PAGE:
New research provides evidence that attacks by Myanmar’s military government have damaged religious centers in the country.
Religious leaders and human rights workers say the reported attacks are part of a wider campaign to attack religious communities across the nation.
A civil war broke out in Myanmar after the military seized power from the elected government of former leader Aung San Suu Kyi in February 2021.
Human rights agencies and United Nations investigators say they have found evidence of Myanmar security forces targeting civilians. The evidence includes details about bomb attacks, mass executions and detentions and the burning of private homes.
One group, the Assistance Association for Political Prisoners, accuses security forces in Myanmar of killing at least 4,416 people since the 2021 military takeover.
The Myanmar Witness project completed the new report on the destruction of religious centers. The project is part of the Britain-based Centre for Information Resilience.
Myanmar Witness examined claims of five airstrikes that caused major damage to religious centers over several months in 2023. The attacks happened in Myanmar’s western Chin state.
Religious buildings are given special protection under international law.
Another group, the Chin Human Rights Organization, reported that the military has destroyed at least 107 religious buildings in Chin state since 2021. Those included attacks against 67 churches and five Buddhist monasteries, the group said.
A 2023 report by the International Commission of Jurists said 94 Buddhist religious centers and 87 Christian ones had been destroyed or damaged nationwide.
The Myanmar Witness group collects evidence including pictures, video and witness accounts found on social media services. The group compares this evidence with satellite images or other methods to confirm human rights abuses.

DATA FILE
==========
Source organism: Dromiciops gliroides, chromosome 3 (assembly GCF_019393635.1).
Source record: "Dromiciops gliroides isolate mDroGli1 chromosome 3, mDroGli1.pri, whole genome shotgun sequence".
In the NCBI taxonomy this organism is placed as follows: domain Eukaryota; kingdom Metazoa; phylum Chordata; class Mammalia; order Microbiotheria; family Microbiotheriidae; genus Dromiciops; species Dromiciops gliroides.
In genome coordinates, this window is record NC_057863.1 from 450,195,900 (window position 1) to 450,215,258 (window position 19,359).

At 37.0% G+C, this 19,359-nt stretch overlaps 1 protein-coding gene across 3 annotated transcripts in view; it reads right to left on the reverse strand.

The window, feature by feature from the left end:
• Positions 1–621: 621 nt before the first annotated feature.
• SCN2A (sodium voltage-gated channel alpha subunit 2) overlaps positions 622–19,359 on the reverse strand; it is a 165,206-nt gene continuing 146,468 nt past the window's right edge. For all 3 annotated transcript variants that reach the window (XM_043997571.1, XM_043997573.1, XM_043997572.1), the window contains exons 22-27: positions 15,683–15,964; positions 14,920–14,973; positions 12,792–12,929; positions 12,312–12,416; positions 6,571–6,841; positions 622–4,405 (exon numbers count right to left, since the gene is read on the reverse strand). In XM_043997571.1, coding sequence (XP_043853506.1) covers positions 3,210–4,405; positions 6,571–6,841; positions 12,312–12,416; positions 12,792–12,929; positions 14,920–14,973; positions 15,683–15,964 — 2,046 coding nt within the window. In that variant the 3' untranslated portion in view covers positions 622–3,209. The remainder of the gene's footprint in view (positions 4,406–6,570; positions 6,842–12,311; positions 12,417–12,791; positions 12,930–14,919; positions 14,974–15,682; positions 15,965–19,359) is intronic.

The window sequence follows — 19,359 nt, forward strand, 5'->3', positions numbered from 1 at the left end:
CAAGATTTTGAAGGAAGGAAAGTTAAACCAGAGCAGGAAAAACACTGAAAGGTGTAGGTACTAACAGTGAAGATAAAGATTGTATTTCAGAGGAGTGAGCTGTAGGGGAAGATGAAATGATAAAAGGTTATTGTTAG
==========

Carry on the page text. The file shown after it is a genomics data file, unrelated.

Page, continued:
Matt Lawrence is director of Myanmar Witness. He said the main goal of the project is to give evidence of “atrocities” to international groups for further investigation.
Many human rights activists have accused the military of aiming for religious buildings.
“Bombing churches is much more than just collateral damage,” wrote Benedict Rogers. He is a former East Asia team leader for the human rights organization Christian Solidarity Worldwide. He wrote in an email to The Associated Press, “Targeting them is part of a deliberate strategy.”
Rogers said the military government discriminates against non-Burmese ethnic minorities and non-Buddhist religious minorities.
In 2017, the military carried out a counterinsurgency campaign in Rakhine state. The campaign drove almost 740,000 members of the Muslim Rohingya minority to flee to Bangladesh.
The military government offered no immediate comment on the new report.
But in the past, military leaders have repeatedly stated that security forces only attack permissible targets of war.
I’m Bryan Lynn.
The Associated Press reported this story. Bryan Lynn adapted the report for VOA Learning English.
Words in This Story
church – n. a building where Christians go to worship
monastery – n. a building where people live as part of a specific religious group
atrocity – n. an extremely violent and shocking attack
collateral damage – n. unintentional deaths, injuries and destruction caused during a war to non-military members
deliberate – adj. intentional or planned
strategy – n. a careful plan to complete something or achieve a goal over a period of time
counterinsurgency – n. a military action taken by a government to prevent attacks by small groups of soldiers or fighters that are opposed to it